In fact, the bible refers to slavery all over the place. And not only does the bible not say slavery is wrong, the bible actually gives lots of advice about how you're supposed to keep your slaves and how slaves should behave obediently at all times to their masters. I thought the son of God would say that slavery was wrong. But no. Jesus does not say that. In fact, he uses slavery as an example of how God treats his people.
Here are some of Jesus' words in the New Testament: In Luke, Chapter 19, Jesus says that he is like a king who says, "Anyone who does not recognize me, bring them here and slaughter them before me." Or, in John, Chapter 15, Jesus says, "Anyone who does not believe in me is like a withered branch that will be cast in the fire and burned." In Matthew, Jesus says, "I come not to bring peace, but a sword." And in Luke, he says, "If you don't have a sword, sell your clothes and buy one."
Christians who find the Koran filled with murderous and hateful language would do well to look at their own bible. Sometimes the stone in your own eye is so enormous you are completely blind.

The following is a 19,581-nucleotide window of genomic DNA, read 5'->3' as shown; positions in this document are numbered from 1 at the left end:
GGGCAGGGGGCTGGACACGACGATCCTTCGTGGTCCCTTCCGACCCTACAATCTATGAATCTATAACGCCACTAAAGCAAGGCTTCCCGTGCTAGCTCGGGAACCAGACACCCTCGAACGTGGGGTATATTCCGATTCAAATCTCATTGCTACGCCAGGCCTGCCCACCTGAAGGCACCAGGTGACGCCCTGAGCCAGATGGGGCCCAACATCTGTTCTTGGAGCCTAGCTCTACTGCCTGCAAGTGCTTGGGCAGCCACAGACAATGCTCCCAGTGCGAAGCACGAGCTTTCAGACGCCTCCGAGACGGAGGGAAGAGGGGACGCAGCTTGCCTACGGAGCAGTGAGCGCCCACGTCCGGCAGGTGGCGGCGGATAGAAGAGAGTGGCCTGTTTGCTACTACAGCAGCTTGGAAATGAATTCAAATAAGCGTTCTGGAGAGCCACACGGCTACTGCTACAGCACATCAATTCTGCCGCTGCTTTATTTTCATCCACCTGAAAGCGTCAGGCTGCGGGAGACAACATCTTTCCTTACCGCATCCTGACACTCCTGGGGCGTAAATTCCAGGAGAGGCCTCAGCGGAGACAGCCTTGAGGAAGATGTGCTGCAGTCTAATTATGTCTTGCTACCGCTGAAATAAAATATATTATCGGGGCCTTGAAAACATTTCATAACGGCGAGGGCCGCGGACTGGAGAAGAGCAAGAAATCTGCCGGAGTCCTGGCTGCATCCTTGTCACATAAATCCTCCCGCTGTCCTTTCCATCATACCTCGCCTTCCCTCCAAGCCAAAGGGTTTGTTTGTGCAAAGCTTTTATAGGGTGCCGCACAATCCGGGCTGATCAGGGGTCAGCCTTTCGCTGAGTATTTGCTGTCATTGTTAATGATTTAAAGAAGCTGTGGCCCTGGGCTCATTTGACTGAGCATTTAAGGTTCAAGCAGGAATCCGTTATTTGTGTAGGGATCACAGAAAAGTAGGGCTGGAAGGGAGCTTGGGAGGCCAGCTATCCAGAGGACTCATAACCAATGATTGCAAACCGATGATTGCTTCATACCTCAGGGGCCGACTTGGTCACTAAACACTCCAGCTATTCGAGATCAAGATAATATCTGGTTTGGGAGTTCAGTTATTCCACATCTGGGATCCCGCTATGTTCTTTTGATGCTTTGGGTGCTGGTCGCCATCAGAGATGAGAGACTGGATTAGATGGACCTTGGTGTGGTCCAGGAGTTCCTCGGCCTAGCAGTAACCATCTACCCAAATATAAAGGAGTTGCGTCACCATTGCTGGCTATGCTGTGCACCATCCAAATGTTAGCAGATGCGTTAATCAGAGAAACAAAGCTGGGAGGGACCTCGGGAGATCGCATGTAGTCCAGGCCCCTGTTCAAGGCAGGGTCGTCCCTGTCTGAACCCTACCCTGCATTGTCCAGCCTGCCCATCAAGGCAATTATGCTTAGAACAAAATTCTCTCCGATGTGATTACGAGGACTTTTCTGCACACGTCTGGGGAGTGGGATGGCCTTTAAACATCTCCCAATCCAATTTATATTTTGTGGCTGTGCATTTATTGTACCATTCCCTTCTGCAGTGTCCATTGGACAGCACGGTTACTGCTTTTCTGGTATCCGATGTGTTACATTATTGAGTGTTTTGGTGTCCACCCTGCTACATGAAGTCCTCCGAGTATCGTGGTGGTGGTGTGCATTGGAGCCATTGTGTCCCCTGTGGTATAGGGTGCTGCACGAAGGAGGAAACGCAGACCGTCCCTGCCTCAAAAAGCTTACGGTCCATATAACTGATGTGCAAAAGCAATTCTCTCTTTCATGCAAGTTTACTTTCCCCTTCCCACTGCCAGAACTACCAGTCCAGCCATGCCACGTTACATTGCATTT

It's ironic that the "family values" Christian Coalition, which has much political clout, bases its morality on a religious leader (Jesus) who discouraged his converts to have any contact with their own families, who did not marry or have children himself, and explicitly told his followers not to have children, and that if they already had families, they should just abandon them.
When it comes to the topic of women, the New Testament is offensive. St. Paul writes, "Man is the image and glory of God, but woman is the glory of man. A woman should learn in quietness and full submission. I do not permit a woman to teach or have any authority over a man. She must be silent. If there is anything a woman desires to know, let her ask her husband at home."
This is in the bible. The bible. The Good News.